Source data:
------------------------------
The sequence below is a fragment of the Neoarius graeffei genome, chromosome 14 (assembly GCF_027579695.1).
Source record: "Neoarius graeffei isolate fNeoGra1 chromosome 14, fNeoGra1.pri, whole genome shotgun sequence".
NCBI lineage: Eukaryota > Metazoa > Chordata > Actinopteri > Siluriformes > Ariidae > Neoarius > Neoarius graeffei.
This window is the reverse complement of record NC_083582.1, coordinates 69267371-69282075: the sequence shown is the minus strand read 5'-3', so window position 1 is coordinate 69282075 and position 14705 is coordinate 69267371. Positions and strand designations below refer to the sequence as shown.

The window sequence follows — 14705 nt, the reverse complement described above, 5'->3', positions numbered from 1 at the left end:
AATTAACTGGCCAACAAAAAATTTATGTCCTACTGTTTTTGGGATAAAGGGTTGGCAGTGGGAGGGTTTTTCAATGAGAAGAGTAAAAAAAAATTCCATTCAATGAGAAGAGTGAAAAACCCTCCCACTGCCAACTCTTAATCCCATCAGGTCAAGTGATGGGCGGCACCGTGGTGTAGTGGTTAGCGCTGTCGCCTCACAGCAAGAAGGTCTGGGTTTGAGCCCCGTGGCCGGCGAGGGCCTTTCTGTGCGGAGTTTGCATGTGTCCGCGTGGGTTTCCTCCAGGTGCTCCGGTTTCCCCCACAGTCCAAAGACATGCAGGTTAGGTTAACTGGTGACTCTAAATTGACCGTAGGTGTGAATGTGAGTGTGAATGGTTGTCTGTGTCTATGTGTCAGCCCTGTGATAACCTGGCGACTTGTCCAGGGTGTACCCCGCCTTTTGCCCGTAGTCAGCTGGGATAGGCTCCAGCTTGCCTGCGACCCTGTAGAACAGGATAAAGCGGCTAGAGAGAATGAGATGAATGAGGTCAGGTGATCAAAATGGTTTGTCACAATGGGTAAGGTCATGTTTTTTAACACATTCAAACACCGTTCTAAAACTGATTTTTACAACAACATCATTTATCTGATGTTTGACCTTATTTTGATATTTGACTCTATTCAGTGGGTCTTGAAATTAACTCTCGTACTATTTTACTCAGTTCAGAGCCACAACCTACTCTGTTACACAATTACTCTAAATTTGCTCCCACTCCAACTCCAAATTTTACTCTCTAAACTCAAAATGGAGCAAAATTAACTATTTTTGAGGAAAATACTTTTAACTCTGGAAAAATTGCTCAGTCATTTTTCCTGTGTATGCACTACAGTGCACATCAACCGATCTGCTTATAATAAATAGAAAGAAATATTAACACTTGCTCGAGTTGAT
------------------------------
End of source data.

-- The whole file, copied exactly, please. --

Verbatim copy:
The sequence below is a fragment of the Neoarius graeffei genome, chromosome 14 (assembly GCF_027579695.1).
Source record: "Neoarius graeffei isolate fNeoGra1 chromosome 14, fNeoGra1.pri, whole genome shotgun sequence".
NCBI lineage: Eukaryota > Metazoa > Chordata > Actinopteri > Siluriformes > Ariidae > Neoarius > Neoarius graeffei.
This window is the reverse complement of record NC_083582.1, coordinates 69267371-69282075: the sequence shown is the minus strand read 5'-3', so window position 1 is coordinate 69282075 and position 14705 is coordinate 69267371. Positions and strand designations below refer to the sequence as shown.

The window sequence follows — 14705 nt, the reverse complement described above, 5'->3', positions numbered from 1 at the left end:
AATTAACTGGCCAACAAAAAATTTATGTCCTACTGTTTTTGGGATAAAGGGTTGGCAGTGGGAGGGTTTTTCAATGAGAAGAGTAAAAAAAAATTCCATTCAATGAGAAGAGTGAAAAACCCTCCCACTGCCAACTCTTAATCCCATCAGGTCAAGTGATGGGCGGCACCGTGGTGTAGTGGTTAGCGCTGTCGCCTCACAGCAAGAAGGTCTGGGTTTGAGCCCCGTGGCCGGCGAGGGCCTTTCTGTGCGGAGTTTGCATGTGTCCGCGTGGGTTTCCTCCAGGTGCTCCGGTTTCCCCCACAGTCCAAAGACATGCAGGTTAGGTTAACTGGTGACTCTAAATTGACCGTAGGTGTGAATGTGAGTGTGAATGGTTGTCTGTGTCTATGTGTCAGCCCTGTGATAACCTGGCGACTTGTCCAGGGTGTACCCCGCCTTTTGCCCGTAGTCAGCTGGGATAGGCTCCAGCTTGCCTGCGACCCTGTAGAACAGGATAAAGCGGCTAGAGAGAATGAGATGAATGAGGTCAGGTGATCAAAATGGTTTGTCACAATGGGTAAGGTCATGTTTTTTAACACATTCAAACACCGTTCTAAAACTGATTTTTACAACAACATCATTTATCTGATGTTTGACCTTATTTTGATATTTGACTCTATTCAGTGGGTCTTGAAATTAACTCTCGTACTATTTTACTCAGTTCAGAGCCACAACCTACTCTGTTACACAATTACTCTAAATTTGCTCCCACTCCAACTCCAAATTTTACTCTCTAAACTCAAAATGGAGCAAAATTAACTATTTTTGAGGAAAATACTTTTAACTCTGGAAAAATTGCTCAGTCATTTTTCCTGTGTATGCACTACAGTGCACATCAACCGATCTGCTTATAATAAATAGAAAGAAATATTAACACTTGCTCGAGTTGAT